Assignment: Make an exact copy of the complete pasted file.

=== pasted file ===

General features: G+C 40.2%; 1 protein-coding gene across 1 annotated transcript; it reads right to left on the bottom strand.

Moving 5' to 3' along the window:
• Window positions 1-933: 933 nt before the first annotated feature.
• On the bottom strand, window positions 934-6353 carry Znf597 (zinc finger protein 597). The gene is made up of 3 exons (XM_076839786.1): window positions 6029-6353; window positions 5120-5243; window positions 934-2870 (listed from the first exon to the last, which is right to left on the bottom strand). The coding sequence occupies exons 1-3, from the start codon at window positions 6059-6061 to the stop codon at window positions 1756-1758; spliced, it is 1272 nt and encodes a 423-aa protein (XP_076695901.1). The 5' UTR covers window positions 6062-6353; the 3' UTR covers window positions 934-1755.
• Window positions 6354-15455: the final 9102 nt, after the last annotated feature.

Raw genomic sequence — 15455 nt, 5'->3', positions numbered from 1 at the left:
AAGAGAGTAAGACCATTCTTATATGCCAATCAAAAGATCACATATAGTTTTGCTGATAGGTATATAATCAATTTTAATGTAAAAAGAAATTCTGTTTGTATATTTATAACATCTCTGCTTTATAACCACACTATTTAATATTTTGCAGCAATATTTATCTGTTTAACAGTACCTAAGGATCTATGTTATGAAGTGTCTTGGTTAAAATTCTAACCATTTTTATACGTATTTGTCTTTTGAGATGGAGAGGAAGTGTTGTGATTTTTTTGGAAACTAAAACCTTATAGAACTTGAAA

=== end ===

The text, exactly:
General features: G+C 40.2%; 1 protein-coding gene across 1 annotated transcript; it reads right to left on the bottom strand.

Moving 5' to 3' along the window:
• Window positions 1-933: 933 nt before the first annotated feature.
• On the bottom strand, window positions 934-6353 carry Znf597 (zinc finger protein 597). The gene is made up of 3 exons (XM_076839786.1): window positions 6029-6353; window positions 5120-5243; window positions 934-2870 (listed from the first exon to the last, which is right to left on the bottom strand). The coding sequence occupies exons 1-3, from the start codon at window positions 6059-6061 to the stop codon at window positions 1756-1758; spliced, it is 1272 nt and encodes a 423-aa protein (XP_076695901.1). The 5' UTR covers window positions 6062-6353; the 3' UTR covers window positions 934-1755.
• Window positions 6354-15455: the final 9102 nt, after the last annotated feature.

Raw genomic sequence — 15455 nt, 5'->3', positions numbered from 1 at the left:
AAGAGAGTAAGACCATTCTTATATGCCAATCAAAAGATCACATATAGTTTTGCTGATAGGTATATAATCAATTTTAATGTAAAAAGAAATTCTGTTTGTATATTTATAACATCTCTGCTTTATAACCACACTATTTAATATTTTGCAGCAATATTTATCTGTTTAACAGTACCTAAGGATCTATGTTATGAAGTGTCTTGGTTAAAATTCTAACCATTTTTATACGTATTTGTCTTTTGAGATGGAGAGGAAGTGTTGTGATTTTTTTGGAAACTAAAACCTTATAGAACTTGAAA